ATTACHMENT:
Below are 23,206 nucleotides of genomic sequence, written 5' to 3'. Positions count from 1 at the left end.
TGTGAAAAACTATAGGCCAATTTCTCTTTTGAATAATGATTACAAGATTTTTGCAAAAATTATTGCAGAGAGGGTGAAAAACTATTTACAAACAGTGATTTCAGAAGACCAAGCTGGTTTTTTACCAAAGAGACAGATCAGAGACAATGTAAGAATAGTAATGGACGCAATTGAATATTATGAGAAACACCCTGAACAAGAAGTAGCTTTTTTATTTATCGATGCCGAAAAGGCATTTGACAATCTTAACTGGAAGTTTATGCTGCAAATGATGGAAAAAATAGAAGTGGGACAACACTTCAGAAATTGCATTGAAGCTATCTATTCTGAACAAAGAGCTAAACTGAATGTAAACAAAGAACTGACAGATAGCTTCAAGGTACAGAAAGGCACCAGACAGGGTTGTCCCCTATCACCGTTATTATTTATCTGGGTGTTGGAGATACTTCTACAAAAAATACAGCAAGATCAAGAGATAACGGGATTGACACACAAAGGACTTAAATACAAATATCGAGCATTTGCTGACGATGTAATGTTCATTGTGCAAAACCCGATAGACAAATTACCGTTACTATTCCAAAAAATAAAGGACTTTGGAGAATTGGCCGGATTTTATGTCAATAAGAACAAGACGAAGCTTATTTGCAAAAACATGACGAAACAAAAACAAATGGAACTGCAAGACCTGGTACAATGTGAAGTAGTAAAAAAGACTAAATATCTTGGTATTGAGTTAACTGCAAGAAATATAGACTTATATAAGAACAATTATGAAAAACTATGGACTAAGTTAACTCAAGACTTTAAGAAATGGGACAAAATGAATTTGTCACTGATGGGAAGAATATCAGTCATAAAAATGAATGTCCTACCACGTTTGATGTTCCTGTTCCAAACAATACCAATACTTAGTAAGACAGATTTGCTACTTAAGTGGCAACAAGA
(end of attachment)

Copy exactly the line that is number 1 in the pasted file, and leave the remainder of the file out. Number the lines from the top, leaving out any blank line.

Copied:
Below are 23,206 nucleotides of genomic sequence, written 5' to 3'. Positions count from 1 at the left end.